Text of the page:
Our Common Good Schools Project Leader, Jo Stow, here reflects on the common good understanding of diversity, and reports on how our work with schools is addressing the fundamental importance of relationship.
It has been a great spring term for Common Good Schools. It was wonderful to spend time with colleagues from three of our partner schools and develop a connection with a new school.
I was delighted to deliver training to assistant head Victoria Tiffany, along with headteacher Dominic Kelly and senior leaders at Cardinal Heenan High, Leeds. Then, last week I travelled to Ruislip, Greater London to be with Malcolm Britton, deputy headteacher with school chaplain, Revd Suzy Dand at Bishop Ramsey. I look forward to partnering with both schools in the coming months and years as they begin to establish deeper links with their neighbours.
In addition, we warmly welcome Worth School, near Crawley, to Common Good Schools. Staff will receive training in May, to begin the programme in September.
T4CG’s long-term partner, Peter Bull, Head of RE at Alsop High School, Liverpool, celebrated the beginning of a new initiative, becoming a Growing Faith Hub after receiving national funding from the Growing Faith Foundation. Calling their project #TogetherWeCan, they will link with local primary schools, families, church and faith communities to work together for the common good in their neighbourhoods. It was a pleasure to attend their launch event and see young people from Alsop High, as well as two feeder primary schools, taking a lead.
During the Common Good Schools training sessions, we ask schools to consider how they can embrace local partners who might bring something different from themselves to the relationship. When we consider the word diversity, often our first thoughts may include race and ethnicity. I used to work in Harehills, Leeds, often described as ‘diverse’ because of the 170 languages spoken by residents.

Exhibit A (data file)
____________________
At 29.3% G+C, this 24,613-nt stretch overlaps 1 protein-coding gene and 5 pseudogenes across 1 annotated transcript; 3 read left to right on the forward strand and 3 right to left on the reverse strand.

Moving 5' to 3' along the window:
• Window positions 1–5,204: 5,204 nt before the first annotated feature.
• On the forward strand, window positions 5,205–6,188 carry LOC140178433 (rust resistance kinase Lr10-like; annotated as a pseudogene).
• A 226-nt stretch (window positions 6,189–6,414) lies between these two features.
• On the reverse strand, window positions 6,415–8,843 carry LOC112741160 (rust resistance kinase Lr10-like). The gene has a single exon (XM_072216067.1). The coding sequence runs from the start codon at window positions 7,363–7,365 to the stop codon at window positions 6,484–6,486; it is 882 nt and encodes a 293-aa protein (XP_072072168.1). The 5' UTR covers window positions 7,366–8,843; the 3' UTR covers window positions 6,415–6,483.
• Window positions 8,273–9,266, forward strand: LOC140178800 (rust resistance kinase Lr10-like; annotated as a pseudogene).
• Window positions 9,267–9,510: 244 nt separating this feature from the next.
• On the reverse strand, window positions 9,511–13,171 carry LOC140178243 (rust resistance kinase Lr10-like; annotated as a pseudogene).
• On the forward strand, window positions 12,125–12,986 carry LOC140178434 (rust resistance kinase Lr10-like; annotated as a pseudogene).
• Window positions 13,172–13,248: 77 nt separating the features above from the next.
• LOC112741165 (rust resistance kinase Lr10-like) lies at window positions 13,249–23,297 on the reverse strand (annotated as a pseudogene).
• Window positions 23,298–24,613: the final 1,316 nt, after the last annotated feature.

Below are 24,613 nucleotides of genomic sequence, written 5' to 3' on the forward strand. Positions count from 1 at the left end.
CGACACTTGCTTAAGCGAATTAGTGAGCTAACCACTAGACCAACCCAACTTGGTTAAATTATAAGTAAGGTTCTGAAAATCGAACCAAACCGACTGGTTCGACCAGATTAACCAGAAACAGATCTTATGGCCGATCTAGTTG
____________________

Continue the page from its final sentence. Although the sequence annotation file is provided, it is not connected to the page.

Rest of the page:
Diversity of age might also spring to mind. The documentary Old People’s Home for 4 year olds first brought the benefits of intergenerational projects to our attention back in 2019. Today, there are many initiatives bringing old and young together. Some of our partner schools have engaged with their community in this way.
In addition, we ask schools to consider other forms of diversity. As we attract schools from different parts of the country, it is a joy to welcome a diversity of opinion, education, class and ability. We partner with schools awarded a range of Ofsted gradings; with a Special Education Needs school and a school that has provision for SEND alongside mainstream education; schools attracting the wealthy and those supporting the poor as well as schools facing the challenge of diversity of opinion amongst their community.
Diversity can bring discomfort, but the Common Good Schools programme allows both students and staff to take a step back from the heat of the challenge and take a wider view. The Common Good principles, especially human dignity, participation and reconciliation, remind us that all people are of intrinsic value and that forming relationships makes it possible to develop trust and work together for the common good.
Do you know a school that would benefit from become a Common Good School?
Can you help us?
We are looking to partner with more schools.
Do you have a link with your local school? Are you a parent, student, teacher, senior leader, director of an academy trust, trustee or governor? We find the best way to engage is via a personal introduction. Please get in touch with Jo if you could help facilitate an introduction.
We’d be grateful for prayers during the next few weeks.
- School staff who will receive training and commence the programme in May.
- Schools actively seeking community partners to work with.
- Students who will participate in the Common Good Schools programme.
- Jo, as she develops relationships with partner schools and seeks new partners.
“So we, being many, are one body in Christ, and individually members of one another.” Romans 12:5
For more details about the Common Good Schools programme, contact our Common Good Schools Project Leader, Jo Stow.
Common Good Schools Project Leader
07886 240 685